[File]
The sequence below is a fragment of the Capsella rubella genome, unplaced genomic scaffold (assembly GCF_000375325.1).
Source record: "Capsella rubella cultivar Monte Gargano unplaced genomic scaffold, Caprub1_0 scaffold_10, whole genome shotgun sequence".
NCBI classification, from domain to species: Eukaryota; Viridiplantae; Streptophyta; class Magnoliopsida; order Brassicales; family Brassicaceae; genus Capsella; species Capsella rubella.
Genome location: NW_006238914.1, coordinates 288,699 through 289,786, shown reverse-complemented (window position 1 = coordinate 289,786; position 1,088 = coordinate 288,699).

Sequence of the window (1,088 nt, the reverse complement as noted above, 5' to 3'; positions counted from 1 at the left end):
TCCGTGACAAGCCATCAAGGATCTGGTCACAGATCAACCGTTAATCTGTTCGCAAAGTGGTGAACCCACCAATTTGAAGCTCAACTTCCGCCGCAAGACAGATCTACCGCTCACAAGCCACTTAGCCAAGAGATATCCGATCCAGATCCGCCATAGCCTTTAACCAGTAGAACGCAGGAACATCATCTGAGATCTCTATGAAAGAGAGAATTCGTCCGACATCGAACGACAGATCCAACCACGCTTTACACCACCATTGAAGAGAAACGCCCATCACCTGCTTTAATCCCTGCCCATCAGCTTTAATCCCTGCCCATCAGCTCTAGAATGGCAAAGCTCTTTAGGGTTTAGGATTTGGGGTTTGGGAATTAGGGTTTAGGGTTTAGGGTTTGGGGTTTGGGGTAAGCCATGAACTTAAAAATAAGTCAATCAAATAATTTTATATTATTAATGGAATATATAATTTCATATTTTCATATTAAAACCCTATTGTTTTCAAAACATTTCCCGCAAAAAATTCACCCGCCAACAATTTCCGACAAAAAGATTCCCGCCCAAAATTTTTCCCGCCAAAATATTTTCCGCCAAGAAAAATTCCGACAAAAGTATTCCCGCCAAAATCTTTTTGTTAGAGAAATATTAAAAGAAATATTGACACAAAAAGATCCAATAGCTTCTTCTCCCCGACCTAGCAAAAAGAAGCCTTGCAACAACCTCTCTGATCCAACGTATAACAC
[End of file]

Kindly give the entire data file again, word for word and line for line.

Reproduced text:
The sequence below is a fragment of the Capsella rubella genome, unplaced genomic scaffold (assembly GCF_000375325.1).
Source record: "Capsella rubella cultivar Monte Gargano unplaced genomic scaffold, Caprub1_0 scaffold_10, whole genome shotgun sequence".
NCBI classification, from domain to species: Eukaryota; Viridiplantae; Streptophyta; class Magnoliopsida; order Brassicales; family Brassicaceae; genus Capsella; species Capsella rubella.
Genome location: NW_006238914.1, coordinates 288,699 through 289,786, shown reverse-complemented (window position 1 = coordinate 289,786; position 1,088 = coordinate 288,699).

Sequence of the window (1,088 nt, the reverse complement as noted above, 5' to 3'; positions counted from 1 at the left end):
TCCGTGACAAGCCATCAAGGATCTGGTCACAGATCAACCGTTAATCTGTTCGCAAAGTGGTGAACCCACCAATTTGAAGCTCAACTTCCGCCGCAAGACAGATCTACCGCTCACAAGCCACTTAGCCAAGAGATATCCGATCCAGATCCGCCATAGCCTTTAACCAGTAGAACGCAGGAACATCATCTGAGATCTCTATGAAAGAGAGAATTCGTCCGACATCGAACGACAGATCCAACCACGCTTTACACCACCATTGAAGAGAAACGCCCATCACCTGCTTTAATCCCTGCCCATCAGCTTTAATCCCTGCCCATCAGCTCTAGAATGGCAAAGCTCTTTAGGGTTTAGGATTTGGGGTTTGGGAATTAGGGTTTAGGGTTTAGGGTTTGGGGTTTGGGGTAAGCCATGAACTTAAAAATAAGTCAATCAAATAATTTTATATTATTAATGGAATATATAATTTCATATTTTCATATTAAAACCCTATTGTTTTCAAAACATTTCCCGCAAAAAATTCACCCGCCAACAATTTCCGACAAAAAGATTCCCGCCCAAAATTTTTCCCGCCAAAATATTTTCCGCCAAGAAAAATTCCGACAAAAGTATTCCCGCCAAAATCTTTTTGTTAGAGAAATATTAAAAGAAATATTGACACAAAAAGATCCAATAGCTTCTTCTCCCCGACCTAGCAAAAAGAAGCCTTGCAACAACCTCTCTGATCCAACGTATAACAC